Cruithne would also be pronounced /krihənə/ with a palatalised n. That's how I would say as a Munsterman although other Irish dialects would be less inclined to pronounced the intervocalic /h/. I believe the Scots would probably say /krunjə/ but I can't be sure. I don't know how the Manx would pronounce it. I expect English speakers will use their own (incorrect) pronunciation anyway, as seen in ogham and crannóg. An Muimhneach Machnamhach (talk) 22:15, 8 June 2008 (UTC)

Quibble: "jə". Then you link to this "" page for pronunciation guide. Find me that symbol on that page, please... A guide which isn't one isn't a guide. "How do I get from Miami, Florida, USA, to New York City, New York, USA?" "Well, you head south for a bit, then east." :-/ (talk) 22:05, 11 January 2009 (UTC)OBloodyHell

"Croothny" would seem to be an intuitive English pronunciation. Rothorpe (talk) 23:39, 13 November 2011 (UTC)

Someone added a spelling pronunciation with the "th" pronounced, cited to a BBC game show. Actually, the host was corrected at the end, over his earpiece, and said it was "kroo-EE-nyə". That's assuming he repeated it correctly, so it's hardly a RS, but it would be nice to know where the person correcting him got it from. Maybe just sounding it out with the knowledge the "th" is silent but little more?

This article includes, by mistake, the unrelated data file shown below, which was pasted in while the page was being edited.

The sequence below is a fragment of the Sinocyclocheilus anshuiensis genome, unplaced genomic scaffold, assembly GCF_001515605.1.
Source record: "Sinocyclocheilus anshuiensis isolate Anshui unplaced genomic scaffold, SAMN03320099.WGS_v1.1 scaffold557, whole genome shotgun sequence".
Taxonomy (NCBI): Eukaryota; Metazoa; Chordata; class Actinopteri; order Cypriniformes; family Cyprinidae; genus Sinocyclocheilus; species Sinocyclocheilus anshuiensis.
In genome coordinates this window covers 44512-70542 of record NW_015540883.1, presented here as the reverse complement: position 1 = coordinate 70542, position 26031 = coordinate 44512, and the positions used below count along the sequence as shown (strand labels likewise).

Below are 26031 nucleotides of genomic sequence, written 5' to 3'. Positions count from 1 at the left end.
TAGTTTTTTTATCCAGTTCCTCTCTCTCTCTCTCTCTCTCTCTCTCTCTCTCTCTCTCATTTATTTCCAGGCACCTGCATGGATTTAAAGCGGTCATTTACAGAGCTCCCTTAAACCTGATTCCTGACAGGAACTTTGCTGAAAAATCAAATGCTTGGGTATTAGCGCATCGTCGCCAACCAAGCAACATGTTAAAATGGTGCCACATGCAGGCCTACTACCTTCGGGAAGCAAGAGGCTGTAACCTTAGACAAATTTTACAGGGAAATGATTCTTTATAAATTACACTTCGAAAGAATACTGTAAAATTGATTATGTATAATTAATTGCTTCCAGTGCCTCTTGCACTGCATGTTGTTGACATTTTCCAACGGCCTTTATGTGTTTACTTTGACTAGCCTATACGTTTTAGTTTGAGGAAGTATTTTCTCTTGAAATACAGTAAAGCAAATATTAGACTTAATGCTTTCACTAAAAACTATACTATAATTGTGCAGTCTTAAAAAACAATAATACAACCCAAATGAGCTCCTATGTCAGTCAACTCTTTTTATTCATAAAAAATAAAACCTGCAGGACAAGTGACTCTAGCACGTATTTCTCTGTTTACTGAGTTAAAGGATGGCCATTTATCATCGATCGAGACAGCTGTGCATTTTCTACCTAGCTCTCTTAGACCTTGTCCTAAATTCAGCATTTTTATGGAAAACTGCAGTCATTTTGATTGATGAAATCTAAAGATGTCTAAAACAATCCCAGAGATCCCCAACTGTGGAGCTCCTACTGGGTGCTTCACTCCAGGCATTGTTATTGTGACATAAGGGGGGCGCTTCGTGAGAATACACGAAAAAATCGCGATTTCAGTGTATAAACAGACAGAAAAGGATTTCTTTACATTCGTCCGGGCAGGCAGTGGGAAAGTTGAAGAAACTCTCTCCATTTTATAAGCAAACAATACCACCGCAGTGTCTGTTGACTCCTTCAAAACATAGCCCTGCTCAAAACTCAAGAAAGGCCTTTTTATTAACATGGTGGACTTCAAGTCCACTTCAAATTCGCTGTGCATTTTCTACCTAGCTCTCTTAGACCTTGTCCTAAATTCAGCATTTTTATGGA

Here[1] it's /'kru:j.njə/, but again that's an approximation of the Celtic, with a diphthong that does not occur in English. At Forvo[2] we've got an Irish pronunciation of ~ /'krʊnjə/. That would work easily enough in English. — kwami (talk) 00:29, 9 January 2014 (UTC)

Origin of Cruithne's name

"Cruithne was named after the first Celtic racio-tribal group to inhabit the British Isles. The Cruithne (aka Priteni or Picti) emigrated from the European continent and appeared in Britainnia between about 800 and 500 B.C. [3]."

I believe this is incorrect. In Scottish pseudo-history, Cruithne was the name of the first king of the Picts:

Pictish Kings:

"Mythical kings of the Picts are listed in the Lebor Bretnach's account of the origins of the Cruithnians. The list begins with Cruithne son of Cing (see Cruithne), and his sons Fib, Fidach, Foltlaig, Fortrend, Caitt, Ce and Circinn."

It is my understanding that the discoverer of Cruithne, Duncan Waldron, is of Scottish descent. It is also customary to name asteroids after individuals, not racial groupings.

Eroica 12:40, 13 August 2006 (UTC)